Mount Tai is renowned in the world for its abundant cultural treasures and magnificent sceneries. The natural landscape of Mount Tai is majestic and grand with Jade Emperor summit being the highest peak at 1,545 metres above sea level.
Dai Temple was first built during the Qin Dynasty. Since the time of the Han Dynasty (206 BC – 220 AD), its design has been a replica of the imperial palace, which makes it one of the three extant structures in China with the features of an imperial palace (the other two are the Forbidden City and the Confucius Temple in Qufu). Dai Temple is dedicated to the God of Mount Tai and is the place to perform sacrificial ceremonies to the mountain. It is also a sacred place with different types of famous ancient trees, stone steles and cultural relics preserved. The lay-out of all the scenic spots from Sheshou Hill and Haoli Hill to the Jade Emperor Peak suggests the three parts of “hell”, “earth” and “paradise“. As you walk from Dai Temple towards the mountain, it feels as if you have stepped into the “paradise” from “earth”.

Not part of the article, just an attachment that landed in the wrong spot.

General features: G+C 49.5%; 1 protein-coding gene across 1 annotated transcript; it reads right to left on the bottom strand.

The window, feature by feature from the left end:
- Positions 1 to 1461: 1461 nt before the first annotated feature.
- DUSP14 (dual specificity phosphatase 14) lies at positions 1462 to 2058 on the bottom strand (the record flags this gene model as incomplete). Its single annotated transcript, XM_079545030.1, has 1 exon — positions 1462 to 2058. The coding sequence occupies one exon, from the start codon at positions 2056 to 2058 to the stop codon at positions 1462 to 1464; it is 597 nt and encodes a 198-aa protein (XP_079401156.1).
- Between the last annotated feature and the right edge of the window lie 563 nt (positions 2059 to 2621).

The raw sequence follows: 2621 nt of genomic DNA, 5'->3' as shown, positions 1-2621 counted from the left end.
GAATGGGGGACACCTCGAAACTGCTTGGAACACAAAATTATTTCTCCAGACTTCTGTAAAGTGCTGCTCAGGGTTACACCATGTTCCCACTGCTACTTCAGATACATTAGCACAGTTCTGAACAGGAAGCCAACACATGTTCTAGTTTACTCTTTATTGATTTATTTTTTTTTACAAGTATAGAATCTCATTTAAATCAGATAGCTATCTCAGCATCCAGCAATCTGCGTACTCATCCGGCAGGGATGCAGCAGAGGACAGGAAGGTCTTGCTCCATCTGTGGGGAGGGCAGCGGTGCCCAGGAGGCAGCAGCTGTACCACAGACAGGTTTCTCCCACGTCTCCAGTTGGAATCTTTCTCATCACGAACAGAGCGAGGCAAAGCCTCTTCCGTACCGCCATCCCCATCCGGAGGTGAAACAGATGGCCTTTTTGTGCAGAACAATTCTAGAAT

In Mount Tai, there are 156 peaks, 138 cliffs and mountain ranges, 72 famous caves, 72 oddly-shaped stones, 130 streams, 64 waterfalls and pools, 72 springs, over ten thousand old trees, 58 ancient architectures, 1,239 stone tablets, 1,277 cliff-side inscriptions and over ten thousand cultural relics mainly located in the area of Daiyang, Daiding, Daiyin and Lingyan.